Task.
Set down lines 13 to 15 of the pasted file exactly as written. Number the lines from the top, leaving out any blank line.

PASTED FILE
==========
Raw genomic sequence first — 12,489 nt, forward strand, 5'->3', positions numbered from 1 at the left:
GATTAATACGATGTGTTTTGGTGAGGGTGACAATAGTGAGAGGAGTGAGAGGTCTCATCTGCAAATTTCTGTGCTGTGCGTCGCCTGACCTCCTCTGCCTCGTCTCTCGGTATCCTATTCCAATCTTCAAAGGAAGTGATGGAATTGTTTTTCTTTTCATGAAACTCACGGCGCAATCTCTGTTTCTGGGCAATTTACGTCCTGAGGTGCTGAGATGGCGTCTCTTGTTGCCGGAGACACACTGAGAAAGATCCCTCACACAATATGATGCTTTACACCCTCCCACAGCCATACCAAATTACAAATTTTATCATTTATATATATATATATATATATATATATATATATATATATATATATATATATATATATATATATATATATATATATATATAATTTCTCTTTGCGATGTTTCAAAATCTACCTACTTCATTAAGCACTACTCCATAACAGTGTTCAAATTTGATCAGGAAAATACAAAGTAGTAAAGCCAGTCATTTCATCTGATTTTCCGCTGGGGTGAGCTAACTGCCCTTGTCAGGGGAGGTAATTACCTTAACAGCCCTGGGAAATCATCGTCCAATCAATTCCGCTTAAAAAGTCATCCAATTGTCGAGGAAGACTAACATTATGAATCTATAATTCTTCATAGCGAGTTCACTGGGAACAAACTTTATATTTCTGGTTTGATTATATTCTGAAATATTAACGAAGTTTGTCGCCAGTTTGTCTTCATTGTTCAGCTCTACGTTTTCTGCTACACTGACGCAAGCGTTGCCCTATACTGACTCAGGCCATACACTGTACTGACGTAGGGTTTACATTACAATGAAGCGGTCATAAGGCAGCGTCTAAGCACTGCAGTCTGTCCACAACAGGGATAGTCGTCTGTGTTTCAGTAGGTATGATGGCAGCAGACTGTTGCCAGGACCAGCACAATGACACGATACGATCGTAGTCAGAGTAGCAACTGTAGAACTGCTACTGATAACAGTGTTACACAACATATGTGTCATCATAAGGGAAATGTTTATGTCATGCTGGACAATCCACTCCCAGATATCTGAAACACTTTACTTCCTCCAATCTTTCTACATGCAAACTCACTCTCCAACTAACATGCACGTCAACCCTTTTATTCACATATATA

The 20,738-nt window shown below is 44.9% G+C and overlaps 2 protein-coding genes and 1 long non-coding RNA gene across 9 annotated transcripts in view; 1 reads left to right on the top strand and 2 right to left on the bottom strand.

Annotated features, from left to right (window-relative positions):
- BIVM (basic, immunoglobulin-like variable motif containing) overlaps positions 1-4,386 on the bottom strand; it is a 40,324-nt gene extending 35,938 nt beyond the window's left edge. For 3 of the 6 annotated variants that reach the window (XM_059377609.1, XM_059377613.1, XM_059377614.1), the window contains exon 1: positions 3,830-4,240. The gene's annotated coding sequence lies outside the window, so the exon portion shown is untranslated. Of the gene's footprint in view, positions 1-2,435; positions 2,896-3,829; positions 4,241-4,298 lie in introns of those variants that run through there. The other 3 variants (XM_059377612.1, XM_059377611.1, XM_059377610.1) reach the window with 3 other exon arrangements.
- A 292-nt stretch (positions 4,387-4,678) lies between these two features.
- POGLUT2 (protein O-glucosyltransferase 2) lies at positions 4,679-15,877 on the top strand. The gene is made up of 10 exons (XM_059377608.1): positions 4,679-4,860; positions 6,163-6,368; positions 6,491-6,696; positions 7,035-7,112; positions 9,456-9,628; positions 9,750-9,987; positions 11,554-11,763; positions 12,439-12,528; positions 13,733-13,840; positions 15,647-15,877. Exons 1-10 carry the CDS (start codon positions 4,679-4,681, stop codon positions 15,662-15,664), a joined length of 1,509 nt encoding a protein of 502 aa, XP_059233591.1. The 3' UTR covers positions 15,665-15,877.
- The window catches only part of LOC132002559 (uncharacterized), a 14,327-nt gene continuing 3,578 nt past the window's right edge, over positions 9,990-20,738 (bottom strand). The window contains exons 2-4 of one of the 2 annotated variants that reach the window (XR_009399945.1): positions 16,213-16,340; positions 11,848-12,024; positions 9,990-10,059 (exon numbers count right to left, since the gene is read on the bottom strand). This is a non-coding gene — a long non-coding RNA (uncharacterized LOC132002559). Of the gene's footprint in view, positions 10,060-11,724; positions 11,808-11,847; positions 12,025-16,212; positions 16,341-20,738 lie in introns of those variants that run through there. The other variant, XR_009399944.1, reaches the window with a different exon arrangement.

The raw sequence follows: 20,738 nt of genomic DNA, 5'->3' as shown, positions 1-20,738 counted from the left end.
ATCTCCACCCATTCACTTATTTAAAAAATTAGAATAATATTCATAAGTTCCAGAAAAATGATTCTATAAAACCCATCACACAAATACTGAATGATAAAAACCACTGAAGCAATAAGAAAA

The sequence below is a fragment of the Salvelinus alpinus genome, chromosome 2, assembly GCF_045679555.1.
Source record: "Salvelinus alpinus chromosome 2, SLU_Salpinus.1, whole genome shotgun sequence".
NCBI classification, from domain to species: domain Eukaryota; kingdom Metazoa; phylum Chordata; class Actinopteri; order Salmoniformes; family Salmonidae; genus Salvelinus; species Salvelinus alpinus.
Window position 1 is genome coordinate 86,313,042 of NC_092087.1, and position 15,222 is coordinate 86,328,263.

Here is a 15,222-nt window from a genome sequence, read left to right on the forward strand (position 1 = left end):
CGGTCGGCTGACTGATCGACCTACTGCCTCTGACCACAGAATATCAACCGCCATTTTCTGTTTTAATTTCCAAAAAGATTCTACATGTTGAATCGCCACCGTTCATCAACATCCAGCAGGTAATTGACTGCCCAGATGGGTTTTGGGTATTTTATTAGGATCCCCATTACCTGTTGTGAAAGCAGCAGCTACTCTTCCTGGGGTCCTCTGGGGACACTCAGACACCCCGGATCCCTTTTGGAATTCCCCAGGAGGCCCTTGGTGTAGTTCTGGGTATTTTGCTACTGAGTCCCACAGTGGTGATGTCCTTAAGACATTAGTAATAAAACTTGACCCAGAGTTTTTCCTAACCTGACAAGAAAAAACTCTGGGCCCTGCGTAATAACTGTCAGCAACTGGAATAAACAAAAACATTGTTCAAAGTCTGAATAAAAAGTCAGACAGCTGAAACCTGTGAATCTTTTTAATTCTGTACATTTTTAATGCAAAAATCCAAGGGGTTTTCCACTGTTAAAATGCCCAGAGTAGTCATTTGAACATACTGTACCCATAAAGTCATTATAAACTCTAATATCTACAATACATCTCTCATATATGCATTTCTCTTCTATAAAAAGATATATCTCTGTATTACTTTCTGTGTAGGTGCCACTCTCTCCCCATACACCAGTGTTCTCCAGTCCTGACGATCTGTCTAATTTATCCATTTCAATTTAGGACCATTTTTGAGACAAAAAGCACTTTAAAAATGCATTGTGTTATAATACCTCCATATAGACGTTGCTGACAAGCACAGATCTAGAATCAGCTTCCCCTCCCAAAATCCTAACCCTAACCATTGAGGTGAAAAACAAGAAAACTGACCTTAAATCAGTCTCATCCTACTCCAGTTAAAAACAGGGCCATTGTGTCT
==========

NCBI classification, from domain to species: domain Eukaryota; kingdom Metazoa; phylum Chordata; class Actinopteri; order Salmoniformes; family Salmonidae; genus Salvelinus; species Salvelinus alpinus.
Window position 1 is genome coordinate 86,313,042 of NC_092087.1, and position 15,222 is coordinate 86,328,263.

Here is a 15,222-nt window from a genome sequence, read left to right on the forward strand (position 1 = left end):